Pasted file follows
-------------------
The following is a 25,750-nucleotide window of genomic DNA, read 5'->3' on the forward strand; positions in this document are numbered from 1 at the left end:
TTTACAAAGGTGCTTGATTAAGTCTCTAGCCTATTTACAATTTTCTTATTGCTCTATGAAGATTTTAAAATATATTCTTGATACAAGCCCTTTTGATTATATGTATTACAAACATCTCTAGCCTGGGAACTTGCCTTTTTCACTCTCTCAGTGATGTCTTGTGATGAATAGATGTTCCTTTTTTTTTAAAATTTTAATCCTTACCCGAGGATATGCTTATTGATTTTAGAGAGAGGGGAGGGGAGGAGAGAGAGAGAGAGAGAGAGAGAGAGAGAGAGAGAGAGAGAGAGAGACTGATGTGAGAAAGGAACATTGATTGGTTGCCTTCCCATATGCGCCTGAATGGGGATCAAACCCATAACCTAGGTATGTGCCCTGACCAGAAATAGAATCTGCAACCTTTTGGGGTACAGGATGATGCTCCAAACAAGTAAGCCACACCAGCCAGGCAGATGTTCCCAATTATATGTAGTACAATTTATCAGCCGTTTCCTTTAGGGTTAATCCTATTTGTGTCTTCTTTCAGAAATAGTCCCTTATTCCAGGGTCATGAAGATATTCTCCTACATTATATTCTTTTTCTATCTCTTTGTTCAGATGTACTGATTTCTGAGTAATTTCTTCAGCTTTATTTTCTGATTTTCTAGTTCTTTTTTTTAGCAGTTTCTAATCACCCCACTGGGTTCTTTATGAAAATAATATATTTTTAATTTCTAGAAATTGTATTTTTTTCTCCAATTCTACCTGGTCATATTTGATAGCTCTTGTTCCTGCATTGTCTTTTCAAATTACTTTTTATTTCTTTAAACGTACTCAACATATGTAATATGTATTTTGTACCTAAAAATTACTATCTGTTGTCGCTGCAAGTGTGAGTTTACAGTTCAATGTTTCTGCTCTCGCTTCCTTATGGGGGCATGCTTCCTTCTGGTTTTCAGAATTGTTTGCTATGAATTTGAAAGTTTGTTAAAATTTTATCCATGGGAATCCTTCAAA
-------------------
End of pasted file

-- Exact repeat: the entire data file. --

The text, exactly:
The following is a 25,750-nucleotide window of genomic DNA, read 5'->3' on the forward strand; positions in this document are numbered from 1 at the left end:
TTTACAAAGGTGCTTGATTAAGTCTCTAGCCTATTTACAATTTTCTTATTGCTCTATGAAGATTTTAAAATATATTCTTGATACAAGCCCTTTTGATTATATGTATTACAAACATCTCTAGCCTGGGAACTTGCCTTTTTCACTCTCTCAGTGATGTCTTGTGATGAATAGATGTTCCTTTTTTTTTAAAATTTTAATCCTTACCCGAGGATATGCTTATTGATTTTAGAGAGAGGGGAGGGGAGGAGAGAGAGAGAGAGAGAGAGAGAGAGAGAGAGAGAGAGAGAGAGAGACTGATGTGAGAAAGGAACATTGATTGGTTGCCTTCCCATATGCGCCTGAATGGGGATCAAACCCATAACCTAGGTATGTGCCCTGACCAGAAATAGAATCTGCAACCTTTTGGGGTACAGGATGATGCTCCAAACAAGTAAGCCACACCAGCCAGGCAGATGTTCCCAATTATATGTAGTACAATTTATCAGCCGTTTCCTTTAGGGTTAATCCTATTTGTGTCTTCTTTCAGAAATAGTCCCTTATTCCAGGGTCATGAAGATATTCTCCTACATTATATTCTTTTTCTATCTCTTTGTTCAGATGTACTGATTTCTGAGTAATTTCTTCAGCTTTATTTTCTGATTTTCTAGTTCTTTTTTTTAGCAGTTTCTAATCACCCCACTGGGTTCTTTATGAAAATAATATATTTTTAATTTCTAGAAATTGTATTTTTTTCTCCAATTCTACCTGGTCATATTTGATAGCTCTTGTTCCTGCATTGTCTTTTCAAATTACTTTTTATTTCTTTAAACGTACTCAACATATGTAATATGTATTTTGTACCTAAAAATTACTATCTGTTGTCGCTGCAAGTGTGAGTTTACAGTTCAATGTTTCTGCTCTCGCTTCCTTATGGGGGCATGCTTCCTTCTGGTTTTCAGAATTGTTTGCTATGAATTTGAAAGTTTGTTAAAATTTTATCCATGGGAATCCTTCAAA